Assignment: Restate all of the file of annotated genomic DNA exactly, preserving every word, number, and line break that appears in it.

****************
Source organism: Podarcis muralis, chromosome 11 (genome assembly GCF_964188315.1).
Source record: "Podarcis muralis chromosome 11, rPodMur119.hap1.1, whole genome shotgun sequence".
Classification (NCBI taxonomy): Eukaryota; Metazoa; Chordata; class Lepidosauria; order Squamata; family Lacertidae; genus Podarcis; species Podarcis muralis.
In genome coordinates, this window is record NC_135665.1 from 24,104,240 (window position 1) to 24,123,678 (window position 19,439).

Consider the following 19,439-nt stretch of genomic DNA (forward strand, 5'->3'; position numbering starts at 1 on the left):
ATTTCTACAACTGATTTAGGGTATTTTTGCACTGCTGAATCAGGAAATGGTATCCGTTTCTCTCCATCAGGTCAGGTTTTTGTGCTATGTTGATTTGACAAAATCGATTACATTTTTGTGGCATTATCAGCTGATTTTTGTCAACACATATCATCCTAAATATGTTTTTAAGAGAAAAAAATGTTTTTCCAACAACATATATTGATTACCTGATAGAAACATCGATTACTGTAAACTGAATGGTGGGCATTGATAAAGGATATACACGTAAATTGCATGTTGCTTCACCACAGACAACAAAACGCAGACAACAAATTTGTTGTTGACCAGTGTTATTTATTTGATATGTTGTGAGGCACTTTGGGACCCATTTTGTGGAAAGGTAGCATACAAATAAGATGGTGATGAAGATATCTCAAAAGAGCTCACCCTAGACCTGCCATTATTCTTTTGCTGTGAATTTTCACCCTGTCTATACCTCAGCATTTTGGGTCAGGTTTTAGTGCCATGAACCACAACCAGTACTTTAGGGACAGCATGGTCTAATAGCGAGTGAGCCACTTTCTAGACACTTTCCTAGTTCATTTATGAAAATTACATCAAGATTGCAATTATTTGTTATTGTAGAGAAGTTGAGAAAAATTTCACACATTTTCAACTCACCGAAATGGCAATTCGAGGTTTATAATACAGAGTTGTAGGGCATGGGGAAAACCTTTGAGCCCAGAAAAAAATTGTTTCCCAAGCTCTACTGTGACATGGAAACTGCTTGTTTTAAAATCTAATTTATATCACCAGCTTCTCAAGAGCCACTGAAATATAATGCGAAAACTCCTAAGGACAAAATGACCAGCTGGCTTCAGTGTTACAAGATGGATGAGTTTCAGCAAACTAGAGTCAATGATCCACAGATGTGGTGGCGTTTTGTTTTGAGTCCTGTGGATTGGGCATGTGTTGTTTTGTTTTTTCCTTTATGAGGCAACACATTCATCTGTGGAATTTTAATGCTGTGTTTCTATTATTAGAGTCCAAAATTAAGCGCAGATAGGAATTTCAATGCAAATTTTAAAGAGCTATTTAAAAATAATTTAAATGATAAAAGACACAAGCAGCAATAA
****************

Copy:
Source organism: Podarcis muralis, chromosome 11 (genome assembly GCF_964188315.1).
Source record: "Podarcis muralis chromosome 11, rPodMur119.hap1.1, whole genome shotgun sequence".
Classification (NCBI taxonomy): Eukaryota; Metazoa; Chordata; class Lepidosauria; order Squamata; family Lacertidae; genus Podarcis; species Podarcis muralis.
In genome coordinates, this window is record NC_135665.1 from 24,104,240 (window position 1) to 24,123,678 (window position 19,439).

Consider the following 19,439-nt stretch of genomic DNA (forward strand, 5'->3'; position numbering starts at 1 on the left):
ATTTCTACAACTGATTTAGGGTATTTTTGCACTGCTGAATCAGGAAATGGTATCCGTTTCTCTCCATCAGGTCAGGTTTTTGTGCTATGTTGATTTGACAAAATCGATTACATTTTTGTGGCATTATCAGCTGATTTTTGTCAACACATATCATCCTAAATATGTTTTTAAGAGAAAAAAATGTTTTTCCAACAACATATATTGATTACCTGATAGAAACATCGATTACTGTAAACTGAATGGTGGGCATTGATAAAGGATATACACGTAAATTGCATGTTGCTTCACCACAGACAACAAAACGCAGACAACAAATTTGTTGTTGACCAGTGTTATTTATTTGATATGTTGTGAGGCACTTTGGGACCCATTTTGTGGAAAGGTAGCATACAAATAAGATGGTGATGAAGATATCTCAAAAGAGCTCACCCTAGACCTGCCATTATTCTTTTGCTGTGAATTTTCACCCTGTCTATACCTCAGCATTTTGGGTCAGGTTTTAGTGCCATGAACCACAACCAGTACTTTAGGGACAGCATGGTCTAATAGCGAGTGAGCCACTTTCTAGACACTTTCCTAGTTCATTTATGAAAATTACATCAAGATTGCAATTATTTGTTATTGTAGAGAAGTTGAGAAAAATTTCACACATTTTCAACTCACCGAAATGGCAATTCGAGGTTTATAATACAGAGTTGTAGGGCATGGGGAAAACCTTTGAGCCCAGAAAAAAATTGTTTCCCAAGCTCTACTGTGACATGGAAACTGCTTGTTTTAAAATCTAATTTATATCACCAGCTTCTCAAGAGCCACTGAAATATAATGCGAAAACTCCTAAGGACAAAATGACCAGCTGGCTTCAGTGTTACAAGATGGATGAGTTTCAGCAAACTAGAGTCAATGATCCACAGATGTGGTGGCGTTTTGTTTTGAGTCCTGTGGATTGGGCATGTGTTGTTTTGTTTTTTCCTTTATGAGGCAACACATTCATCTGTGGAATTTTAATGCTGTGTTTCTATTATTAGAGTCCAAAATTAAGCGCAGATAGGAATTTCAATGCAAATTTTAAAGAGCTATTTAAAAATAATTTAAATGATAAAAGACACAAGCAGCAATAA